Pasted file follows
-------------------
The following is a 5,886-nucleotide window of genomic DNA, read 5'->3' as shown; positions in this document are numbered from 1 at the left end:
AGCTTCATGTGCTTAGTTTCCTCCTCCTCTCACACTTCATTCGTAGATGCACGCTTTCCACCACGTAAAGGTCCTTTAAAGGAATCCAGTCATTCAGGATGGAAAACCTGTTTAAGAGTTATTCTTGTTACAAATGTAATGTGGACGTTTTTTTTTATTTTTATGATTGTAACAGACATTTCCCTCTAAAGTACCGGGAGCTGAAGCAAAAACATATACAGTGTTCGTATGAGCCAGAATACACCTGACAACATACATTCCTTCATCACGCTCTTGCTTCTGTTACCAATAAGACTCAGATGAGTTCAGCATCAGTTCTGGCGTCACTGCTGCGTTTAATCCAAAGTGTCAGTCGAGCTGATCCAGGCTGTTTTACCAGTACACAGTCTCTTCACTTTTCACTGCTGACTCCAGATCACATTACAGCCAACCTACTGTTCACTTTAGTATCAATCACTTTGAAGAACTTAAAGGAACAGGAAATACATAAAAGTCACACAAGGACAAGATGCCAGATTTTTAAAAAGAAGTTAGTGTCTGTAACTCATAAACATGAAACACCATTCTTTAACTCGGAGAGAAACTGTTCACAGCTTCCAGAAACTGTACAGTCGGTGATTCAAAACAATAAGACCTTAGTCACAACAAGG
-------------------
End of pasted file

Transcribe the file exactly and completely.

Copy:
The following is a 5,886-nucleotide window of genomic DNA, read 5'->3' as shown; positions in this document are numbered from 1 at the left end:
AGCTTCATGTGCTTAGTTTCCTCCTCCTCTCACACTTCATTCGTAGATGCACGCTTTCCACCACGTAAAGGTCCTTTAAAGGAATCCAGTCATTCAGGATGGAAAACCTGTTTAAGAGTTATTCTTGTTACAAATGTAATGTGGACGTTTTTTTTTATTTTTATGATTGTAACAGACATTTCCCTCTAAAGTACCGGGAGCTGAAGCAAAAACATATACAGTGTTCGTATGAGCCAGAATACACCTGACAACATACATTCCTTCATCACGCTCTTGCTTCTGTTACCAATAAGACTCAGATGAGTTCAGCATCAGTTCTGGCGTCACTGCTGCGTTTAATCCAAAGTGTCAGTCGAGCTGATCCAGGCTGTTTTACCAGTACACAGTCTCTTCACTTTTCACTGCTGACTCCAGATCACATTACAGCCAACCTACTGTTCACTTTAGTATCAATCACTTTGAAGAACTTAAAGGAACAGGAAATACATAAAAGTCACACAAGGACAAGATGCCAGATTTTTAAAAAGAAGTTAGTGTCTGTAACTCATAAACATGAAACACCATTCTTTAACTCGGAGAGAAACTGTTCACAGCTTCCAGAAACTGTACAGTCGGTGATTCAAAACAATAAGACCTTAGTCACAACAAGG